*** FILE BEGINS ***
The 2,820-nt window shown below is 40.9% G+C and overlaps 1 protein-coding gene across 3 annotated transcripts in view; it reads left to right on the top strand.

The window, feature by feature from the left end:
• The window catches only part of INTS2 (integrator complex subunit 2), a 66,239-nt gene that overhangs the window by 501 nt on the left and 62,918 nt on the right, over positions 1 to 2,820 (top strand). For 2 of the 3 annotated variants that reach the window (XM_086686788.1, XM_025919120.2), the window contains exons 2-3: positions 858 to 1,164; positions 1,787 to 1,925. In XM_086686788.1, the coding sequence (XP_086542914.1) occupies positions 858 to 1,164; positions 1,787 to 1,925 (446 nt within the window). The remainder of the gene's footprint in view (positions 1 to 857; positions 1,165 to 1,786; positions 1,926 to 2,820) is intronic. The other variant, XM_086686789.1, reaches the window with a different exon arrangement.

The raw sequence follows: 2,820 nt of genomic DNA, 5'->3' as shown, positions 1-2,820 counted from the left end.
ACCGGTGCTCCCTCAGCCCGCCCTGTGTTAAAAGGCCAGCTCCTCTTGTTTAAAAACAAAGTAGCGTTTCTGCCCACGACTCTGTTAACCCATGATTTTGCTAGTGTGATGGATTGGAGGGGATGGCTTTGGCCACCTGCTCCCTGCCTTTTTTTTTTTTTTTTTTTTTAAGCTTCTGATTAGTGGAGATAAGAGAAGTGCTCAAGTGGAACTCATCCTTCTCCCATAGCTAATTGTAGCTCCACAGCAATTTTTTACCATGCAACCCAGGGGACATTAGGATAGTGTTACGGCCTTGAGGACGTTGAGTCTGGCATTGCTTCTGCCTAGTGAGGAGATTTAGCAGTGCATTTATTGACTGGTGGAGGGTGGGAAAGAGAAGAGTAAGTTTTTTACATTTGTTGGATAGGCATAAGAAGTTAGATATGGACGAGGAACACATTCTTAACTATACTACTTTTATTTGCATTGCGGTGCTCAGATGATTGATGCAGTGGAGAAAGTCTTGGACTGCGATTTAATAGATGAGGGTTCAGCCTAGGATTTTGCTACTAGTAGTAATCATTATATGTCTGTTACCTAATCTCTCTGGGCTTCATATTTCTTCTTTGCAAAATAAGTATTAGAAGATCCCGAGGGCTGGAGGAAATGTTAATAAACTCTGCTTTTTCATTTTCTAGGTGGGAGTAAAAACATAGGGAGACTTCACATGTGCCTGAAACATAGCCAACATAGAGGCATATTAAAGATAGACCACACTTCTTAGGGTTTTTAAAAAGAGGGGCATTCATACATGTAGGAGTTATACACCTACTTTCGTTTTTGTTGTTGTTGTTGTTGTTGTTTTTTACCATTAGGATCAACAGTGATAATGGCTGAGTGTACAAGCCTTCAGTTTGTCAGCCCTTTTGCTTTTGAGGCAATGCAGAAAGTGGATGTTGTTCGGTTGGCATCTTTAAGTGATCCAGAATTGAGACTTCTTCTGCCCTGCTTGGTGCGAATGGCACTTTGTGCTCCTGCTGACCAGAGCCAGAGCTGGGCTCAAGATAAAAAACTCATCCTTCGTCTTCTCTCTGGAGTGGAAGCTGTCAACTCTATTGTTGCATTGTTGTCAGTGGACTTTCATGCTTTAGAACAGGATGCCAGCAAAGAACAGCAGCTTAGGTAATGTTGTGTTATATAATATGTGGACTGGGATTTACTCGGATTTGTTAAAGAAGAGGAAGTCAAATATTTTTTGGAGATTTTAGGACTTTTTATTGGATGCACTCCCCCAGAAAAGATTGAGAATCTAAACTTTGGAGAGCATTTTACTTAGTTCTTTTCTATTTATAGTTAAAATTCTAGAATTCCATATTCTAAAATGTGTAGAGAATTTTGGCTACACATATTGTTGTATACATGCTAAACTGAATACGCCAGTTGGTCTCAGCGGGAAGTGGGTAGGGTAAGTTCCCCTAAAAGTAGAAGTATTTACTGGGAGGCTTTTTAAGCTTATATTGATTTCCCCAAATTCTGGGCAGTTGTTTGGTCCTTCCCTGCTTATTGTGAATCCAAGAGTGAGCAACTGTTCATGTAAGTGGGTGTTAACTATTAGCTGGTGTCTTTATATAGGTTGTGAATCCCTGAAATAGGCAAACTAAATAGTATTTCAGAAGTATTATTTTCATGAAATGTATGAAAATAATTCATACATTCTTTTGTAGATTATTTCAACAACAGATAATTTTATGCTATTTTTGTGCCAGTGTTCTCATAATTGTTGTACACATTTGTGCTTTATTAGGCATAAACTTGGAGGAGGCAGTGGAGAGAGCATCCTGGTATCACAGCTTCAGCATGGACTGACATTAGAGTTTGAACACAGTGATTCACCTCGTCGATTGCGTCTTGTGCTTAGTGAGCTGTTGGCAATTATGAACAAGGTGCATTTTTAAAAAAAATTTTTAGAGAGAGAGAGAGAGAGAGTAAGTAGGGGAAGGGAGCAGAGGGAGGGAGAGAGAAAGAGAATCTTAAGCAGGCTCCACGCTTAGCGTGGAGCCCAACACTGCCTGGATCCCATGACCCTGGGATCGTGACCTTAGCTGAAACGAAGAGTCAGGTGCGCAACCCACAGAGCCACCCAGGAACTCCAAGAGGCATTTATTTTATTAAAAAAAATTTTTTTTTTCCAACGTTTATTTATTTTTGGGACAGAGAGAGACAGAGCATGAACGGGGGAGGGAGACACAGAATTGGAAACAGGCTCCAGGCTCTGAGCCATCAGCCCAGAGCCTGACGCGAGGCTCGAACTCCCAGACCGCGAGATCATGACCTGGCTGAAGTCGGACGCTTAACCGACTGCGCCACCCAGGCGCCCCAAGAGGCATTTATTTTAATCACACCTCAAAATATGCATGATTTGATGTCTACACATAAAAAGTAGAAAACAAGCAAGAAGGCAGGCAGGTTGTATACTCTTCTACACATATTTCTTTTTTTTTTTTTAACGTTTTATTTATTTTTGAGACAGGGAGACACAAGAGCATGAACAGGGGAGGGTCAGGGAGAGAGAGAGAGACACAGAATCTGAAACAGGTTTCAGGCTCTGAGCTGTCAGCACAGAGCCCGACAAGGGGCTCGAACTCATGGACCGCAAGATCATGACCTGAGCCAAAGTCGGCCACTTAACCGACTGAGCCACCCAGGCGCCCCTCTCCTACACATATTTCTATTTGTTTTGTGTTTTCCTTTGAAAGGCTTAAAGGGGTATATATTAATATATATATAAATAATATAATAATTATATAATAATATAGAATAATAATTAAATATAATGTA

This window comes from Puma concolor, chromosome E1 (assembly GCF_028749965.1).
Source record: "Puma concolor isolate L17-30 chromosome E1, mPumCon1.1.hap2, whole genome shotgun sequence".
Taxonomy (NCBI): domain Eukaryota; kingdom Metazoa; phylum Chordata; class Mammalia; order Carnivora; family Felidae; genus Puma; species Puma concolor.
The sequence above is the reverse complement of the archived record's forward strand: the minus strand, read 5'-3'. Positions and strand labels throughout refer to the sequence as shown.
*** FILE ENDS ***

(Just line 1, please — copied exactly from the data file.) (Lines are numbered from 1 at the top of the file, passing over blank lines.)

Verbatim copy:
The 2,820-nt window shown below is 40.9% G+C and overlaps 1 protein-coding gene across 3 annotated transcripts in view; it reads left to right on the top strand.